Since the late 1970s, the United States has imposed sanctions against Iran for a multitude of reasons. Only in 2006 did the rest of the international community, through the United Nations Security Council, join in sanctioning Iran over growing concerns that its nuclear program was not peaceful. Facing mounting pressure, November 2013 saw the signing of the so-called “Joint Plan of Action” during nuclear talks in Geneva. This agreement between Iran and the P5+1 marks the first legitimate steps that have been taken to halt the imposition of international economic sanctions that have cut Iran off from participating in world trade and has led to the temporary lifting of sanctions against certain goods and services while negotiations are ongoing. Considering this, it is very realistic to assume that the near future will see a complete lifting of international sanctions against Iran. For this reason, this thesis focuses on how the lifting of economic sanctions will affect one of Iran’s most important and growing industries, the petrochemical industry, and in turn the global chemical tanker sector. Through the use of two different models, the gravity model and the global simulation model, this thesis lays the groundwork for quantifying the effects that sanctions have on bilateral trade and projecting future trade flows in the wake of their removal. The results of this thesis indicate that a lifting of sanctions will greatly benefit the Iranian petrochemical industry, as total output will increase by 12 percent. Other countries will suffer losses, such as China and India, which both do not currently abide by the international sanctions and continue to trade heavily with Iran in a restricted market. A shift in trade flows from Iran back towards Western trade partners such as the US and EU are to be expected. Other countries that once enjoyed good trade relations with Iran, such as South Korea and Switzerland, will also benefit from sanctions’ removal. Other than shifts in maritime traffic from Eastbound to Westbound routes, the chemical tanker sector can expect both an increase in utilization and freight rates, thanks to the removal of shipping restrictions on Iranian cargoes and an increase in the global petrochemicals trade. Additionally, the chemical tanker sector will need to rethink its logistics, as restrictions governing the carriage of hazardous goods results in cargoes that may not be allowed to precede other cargoes aboard a ship. Luckily, the majority of Iranian output is made up of relatively “easy” chemicals such as methanol and xylene, which are approved previous cargoes. This will allow for increased opportunities for backhaul cargo carriage, resulting in less ballast legs and greater ton-mileage for the sector. In short, the thesis finds that the lifting of sanctions will benefit both Iran and sanctions-imposing countries while hurting those countries that have taken advantage of an artificially less competitive market. The reopening of the petrochemicals market will also have a positive impact on the chemical tanker sector.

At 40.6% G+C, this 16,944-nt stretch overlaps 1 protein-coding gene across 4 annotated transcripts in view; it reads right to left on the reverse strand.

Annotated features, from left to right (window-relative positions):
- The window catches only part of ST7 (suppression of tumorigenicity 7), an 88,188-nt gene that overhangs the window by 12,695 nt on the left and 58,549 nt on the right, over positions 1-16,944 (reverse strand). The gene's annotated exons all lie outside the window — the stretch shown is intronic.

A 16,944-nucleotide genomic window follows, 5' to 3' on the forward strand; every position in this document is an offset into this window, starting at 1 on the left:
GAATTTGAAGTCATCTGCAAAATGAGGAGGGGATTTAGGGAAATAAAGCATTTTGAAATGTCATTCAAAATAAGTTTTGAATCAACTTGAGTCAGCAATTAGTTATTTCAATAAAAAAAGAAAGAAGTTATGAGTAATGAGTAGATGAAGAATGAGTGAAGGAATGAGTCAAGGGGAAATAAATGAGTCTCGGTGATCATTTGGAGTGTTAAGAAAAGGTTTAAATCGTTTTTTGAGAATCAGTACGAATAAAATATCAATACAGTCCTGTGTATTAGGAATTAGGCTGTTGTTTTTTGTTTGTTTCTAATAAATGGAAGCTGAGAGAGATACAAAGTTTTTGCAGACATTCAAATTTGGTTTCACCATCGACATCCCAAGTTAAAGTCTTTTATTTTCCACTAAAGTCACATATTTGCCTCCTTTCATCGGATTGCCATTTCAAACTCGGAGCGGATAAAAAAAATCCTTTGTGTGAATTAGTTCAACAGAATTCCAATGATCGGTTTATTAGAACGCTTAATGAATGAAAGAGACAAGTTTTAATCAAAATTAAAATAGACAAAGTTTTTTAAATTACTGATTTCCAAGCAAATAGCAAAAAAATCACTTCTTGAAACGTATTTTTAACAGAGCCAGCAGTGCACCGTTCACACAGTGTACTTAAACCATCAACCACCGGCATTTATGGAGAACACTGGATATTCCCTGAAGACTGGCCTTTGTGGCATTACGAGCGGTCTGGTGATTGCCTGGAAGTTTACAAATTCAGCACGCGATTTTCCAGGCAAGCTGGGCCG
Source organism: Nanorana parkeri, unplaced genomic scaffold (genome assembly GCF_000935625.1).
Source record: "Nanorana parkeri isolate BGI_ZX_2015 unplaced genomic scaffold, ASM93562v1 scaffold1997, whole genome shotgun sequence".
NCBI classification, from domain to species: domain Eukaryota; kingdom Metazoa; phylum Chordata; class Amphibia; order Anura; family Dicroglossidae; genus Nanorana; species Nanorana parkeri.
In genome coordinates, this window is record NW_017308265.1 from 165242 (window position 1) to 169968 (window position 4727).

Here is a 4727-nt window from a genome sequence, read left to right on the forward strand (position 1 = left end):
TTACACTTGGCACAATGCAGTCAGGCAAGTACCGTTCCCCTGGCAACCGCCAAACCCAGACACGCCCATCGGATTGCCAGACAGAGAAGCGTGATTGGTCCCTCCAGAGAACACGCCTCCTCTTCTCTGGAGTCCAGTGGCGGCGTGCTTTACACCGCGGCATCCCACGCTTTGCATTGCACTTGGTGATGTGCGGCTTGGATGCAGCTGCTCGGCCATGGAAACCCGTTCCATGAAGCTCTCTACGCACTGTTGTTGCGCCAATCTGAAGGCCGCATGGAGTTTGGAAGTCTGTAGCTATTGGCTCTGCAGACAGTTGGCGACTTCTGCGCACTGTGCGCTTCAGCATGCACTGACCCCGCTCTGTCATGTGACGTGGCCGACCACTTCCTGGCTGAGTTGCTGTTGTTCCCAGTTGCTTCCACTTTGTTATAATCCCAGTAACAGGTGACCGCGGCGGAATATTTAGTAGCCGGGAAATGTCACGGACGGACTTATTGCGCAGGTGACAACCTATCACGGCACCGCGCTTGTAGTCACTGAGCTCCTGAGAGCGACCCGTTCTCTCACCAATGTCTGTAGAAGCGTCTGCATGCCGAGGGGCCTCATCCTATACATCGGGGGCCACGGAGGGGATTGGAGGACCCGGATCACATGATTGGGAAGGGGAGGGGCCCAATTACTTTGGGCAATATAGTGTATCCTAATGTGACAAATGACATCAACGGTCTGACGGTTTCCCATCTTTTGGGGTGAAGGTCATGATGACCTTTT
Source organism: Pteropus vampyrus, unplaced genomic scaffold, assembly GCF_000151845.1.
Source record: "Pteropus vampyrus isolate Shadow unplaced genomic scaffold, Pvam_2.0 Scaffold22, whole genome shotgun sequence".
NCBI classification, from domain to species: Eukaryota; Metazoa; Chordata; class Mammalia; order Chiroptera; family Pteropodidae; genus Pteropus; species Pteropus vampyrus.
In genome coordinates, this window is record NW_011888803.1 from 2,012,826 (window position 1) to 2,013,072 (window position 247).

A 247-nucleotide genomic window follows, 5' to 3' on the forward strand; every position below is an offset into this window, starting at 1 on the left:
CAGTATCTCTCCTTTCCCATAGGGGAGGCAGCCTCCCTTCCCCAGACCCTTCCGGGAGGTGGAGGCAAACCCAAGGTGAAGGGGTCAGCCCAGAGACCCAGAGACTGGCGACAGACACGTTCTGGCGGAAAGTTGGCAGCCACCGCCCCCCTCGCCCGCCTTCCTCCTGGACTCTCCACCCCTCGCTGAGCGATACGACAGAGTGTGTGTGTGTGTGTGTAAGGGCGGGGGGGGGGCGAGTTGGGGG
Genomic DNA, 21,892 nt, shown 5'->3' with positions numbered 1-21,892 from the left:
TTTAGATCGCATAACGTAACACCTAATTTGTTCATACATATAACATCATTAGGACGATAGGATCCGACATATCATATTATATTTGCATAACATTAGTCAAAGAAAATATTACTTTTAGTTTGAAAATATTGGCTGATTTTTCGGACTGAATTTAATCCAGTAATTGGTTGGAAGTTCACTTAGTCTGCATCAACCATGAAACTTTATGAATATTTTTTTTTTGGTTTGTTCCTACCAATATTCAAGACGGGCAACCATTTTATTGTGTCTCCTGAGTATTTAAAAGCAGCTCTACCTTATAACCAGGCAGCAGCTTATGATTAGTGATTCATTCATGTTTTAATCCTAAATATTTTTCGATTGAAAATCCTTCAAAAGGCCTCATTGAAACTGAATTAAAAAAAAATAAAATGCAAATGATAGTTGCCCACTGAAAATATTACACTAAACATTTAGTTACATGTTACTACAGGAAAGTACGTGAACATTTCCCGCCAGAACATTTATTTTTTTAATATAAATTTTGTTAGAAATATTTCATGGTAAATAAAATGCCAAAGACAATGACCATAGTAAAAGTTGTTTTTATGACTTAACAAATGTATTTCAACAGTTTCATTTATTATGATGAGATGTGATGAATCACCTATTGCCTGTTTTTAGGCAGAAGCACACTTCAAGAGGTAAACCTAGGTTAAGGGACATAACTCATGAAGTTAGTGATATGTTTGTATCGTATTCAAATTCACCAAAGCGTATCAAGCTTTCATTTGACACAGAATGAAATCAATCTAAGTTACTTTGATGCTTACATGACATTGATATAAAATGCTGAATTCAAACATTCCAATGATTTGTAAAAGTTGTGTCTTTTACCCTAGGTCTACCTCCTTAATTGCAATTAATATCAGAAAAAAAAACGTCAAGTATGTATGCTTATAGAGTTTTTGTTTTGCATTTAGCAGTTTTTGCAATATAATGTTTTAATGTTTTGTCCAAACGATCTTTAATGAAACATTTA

Berden, K. (Koen)
Maritime Economics and Logistics
Erasmus School of Economics

Fries, M. (Matthew). (2014, September 5). The repeal of economic sanctions against Iran: Global economic implications and opportunities for the chemical tanker sector. Maritime Economics and Logistics. Retrieved from